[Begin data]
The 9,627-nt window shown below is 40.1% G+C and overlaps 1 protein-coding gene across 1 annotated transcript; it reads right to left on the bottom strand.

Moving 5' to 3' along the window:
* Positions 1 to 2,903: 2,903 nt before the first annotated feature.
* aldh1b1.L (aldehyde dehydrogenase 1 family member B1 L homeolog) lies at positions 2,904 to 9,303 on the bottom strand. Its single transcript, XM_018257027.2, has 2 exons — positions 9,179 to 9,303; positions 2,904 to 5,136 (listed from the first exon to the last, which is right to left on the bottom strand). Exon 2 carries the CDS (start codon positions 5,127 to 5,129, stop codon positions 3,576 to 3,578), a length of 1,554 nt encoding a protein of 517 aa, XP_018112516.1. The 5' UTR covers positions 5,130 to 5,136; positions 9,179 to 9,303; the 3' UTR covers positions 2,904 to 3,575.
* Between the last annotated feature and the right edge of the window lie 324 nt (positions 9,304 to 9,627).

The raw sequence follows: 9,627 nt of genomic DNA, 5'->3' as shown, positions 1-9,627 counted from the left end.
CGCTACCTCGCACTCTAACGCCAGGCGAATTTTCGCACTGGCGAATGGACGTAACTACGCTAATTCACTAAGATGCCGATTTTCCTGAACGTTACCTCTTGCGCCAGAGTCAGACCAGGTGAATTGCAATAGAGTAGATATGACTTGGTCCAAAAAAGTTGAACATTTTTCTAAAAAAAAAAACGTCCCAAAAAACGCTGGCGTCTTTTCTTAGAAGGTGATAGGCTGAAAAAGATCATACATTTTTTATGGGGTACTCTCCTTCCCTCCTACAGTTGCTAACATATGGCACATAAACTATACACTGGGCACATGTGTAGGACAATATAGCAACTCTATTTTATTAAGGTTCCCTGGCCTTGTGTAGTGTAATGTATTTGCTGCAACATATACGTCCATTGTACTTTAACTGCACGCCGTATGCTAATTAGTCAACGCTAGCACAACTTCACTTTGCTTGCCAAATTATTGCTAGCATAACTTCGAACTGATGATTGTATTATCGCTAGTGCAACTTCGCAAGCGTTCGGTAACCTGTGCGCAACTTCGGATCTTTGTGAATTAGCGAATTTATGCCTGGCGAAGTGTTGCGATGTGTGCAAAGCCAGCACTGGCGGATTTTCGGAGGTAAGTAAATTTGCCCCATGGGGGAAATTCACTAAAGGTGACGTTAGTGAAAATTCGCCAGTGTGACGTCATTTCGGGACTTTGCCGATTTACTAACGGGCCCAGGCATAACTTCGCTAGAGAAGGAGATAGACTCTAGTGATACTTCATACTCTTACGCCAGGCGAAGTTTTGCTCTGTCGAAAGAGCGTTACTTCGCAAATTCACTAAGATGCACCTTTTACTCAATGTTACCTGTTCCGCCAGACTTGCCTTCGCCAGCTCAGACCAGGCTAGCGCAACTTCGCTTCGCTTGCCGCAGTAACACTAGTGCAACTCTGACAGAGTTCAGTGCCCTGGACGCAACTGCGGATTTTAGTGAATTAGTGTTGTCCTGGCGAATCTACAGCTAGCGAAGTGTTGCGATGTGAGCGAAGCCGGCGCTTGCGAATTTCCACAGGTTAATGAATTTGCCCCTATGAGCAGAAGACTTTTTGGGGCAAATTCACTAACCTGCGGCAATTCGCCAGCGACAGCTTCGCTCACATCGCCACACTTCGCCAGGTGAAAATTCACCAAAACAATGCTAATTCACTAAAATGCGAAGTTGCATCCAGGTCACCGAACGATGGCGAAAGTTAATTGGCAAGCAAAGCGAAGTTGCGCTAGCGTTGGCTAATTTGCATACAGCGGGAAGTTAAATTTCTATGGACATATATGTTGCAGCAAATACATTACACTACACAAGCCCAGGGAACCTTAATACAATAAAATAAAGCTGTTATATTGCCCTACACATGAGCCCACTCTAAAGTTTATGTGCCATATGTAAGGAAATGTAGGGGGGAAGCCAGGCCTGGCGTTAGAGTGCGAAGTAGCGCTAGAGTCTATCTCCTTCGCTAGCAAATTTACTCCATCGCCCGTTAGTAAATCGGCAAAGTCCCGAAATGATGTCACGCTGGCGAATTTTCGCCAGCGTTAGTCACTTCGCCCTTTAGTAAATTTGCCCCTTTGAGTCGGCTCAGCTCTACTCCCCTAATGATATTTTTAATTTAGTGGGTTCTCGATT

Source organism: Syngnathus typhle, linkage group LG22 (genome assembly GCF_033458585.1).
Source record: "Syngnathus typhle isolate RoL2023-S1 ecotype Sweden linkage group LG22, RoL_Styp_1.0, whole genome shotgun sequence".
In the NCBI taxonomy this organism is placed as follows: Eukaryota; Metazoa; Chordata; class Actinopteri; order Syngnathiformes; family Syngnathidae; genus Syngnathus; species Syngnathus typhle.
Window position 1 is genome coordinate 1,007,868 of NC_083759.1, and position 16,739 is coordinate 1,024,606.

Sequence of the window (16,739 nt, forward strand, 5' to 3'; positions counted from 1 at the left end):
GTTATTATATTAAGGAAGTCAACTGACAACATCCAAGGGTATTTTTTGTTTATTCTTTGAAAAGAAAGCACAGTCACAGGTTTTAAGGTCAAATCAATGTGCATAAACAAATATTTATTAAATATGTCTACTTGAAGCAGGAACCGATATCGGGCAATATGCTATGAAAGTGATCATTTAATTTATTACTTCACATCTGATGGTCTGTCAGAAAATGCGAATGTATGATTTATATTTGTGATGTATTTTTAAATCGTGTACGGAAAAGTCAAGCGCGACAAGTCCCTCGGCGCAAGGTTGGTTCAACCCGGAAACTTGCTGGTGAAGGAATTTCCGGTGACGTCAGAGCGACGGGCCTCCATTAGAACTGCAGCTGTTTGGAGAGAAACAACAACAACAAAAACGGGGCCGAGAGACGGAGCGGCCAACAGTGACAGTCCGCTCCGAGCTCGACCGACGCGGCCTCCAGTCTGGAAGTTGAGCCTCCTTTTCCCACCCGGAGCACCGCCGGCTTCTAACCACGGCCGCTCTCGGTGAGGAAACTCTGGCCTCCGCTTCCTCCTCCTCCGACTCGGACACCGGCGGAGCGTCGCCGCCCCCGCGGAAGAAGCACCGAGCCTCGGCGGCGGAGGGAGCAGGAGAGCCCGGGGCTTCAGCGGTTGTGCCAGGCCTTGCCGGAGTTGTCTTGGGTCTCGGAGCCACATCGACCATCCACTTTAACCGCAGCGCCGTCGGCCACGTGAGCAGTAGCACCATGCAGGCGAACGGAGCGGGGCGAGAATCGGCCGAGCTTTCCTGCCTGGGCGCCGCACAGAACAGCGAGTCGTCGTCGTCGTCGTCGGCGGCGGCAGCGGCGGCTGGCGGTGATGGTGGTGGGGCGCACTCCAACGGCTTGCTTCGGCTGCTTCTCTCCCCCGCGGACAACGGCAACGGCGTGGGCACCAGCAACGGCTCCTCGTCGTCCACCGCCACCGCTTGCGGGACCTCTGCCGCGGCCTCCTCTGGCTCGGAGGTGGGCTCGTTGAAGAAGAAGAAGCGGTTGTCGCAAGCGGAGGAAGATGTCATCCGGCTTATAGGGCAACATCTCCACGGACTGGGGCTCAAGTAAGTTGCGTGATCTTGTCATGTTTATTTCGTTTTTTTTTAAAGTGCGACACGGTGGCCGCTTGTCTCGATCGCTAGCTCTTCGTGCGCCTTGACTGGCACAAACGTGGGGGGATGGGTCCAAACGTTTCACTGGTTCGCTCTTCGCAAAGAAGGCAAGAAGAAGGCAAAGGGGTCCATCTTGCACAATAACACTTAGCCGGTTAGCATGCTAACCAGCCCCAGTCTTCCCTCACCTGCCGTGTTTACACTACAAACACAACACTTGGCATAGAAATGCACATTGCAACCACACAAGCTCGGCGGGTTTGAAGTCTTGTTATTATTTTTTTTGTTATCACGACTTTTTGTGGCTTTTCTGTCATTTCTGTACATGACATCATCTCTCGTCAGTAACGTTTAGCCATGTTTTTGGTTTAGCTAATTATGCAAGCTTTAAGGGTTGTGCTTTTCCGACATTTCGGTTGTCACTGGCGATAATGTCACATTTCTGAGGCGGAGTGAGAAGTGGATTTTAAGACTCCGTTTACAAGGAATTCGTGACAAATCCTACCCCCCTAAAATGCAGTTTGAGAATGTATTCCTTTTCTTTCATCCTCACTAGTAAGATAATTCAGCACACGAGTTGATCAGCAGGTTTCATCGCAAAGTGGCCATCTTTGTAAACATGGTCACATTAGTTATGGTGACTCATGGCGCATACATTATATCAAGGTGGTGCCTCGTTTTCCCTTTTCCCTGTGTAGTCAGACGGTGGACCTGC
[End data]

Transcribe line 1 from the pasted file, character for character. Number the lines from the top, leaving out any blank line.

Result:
The 9,627-nt window shown below is 40.1% G+C and overlaps 1 protein-coding gene across 1 annotated transcript; it reads right to left on the bottom strand.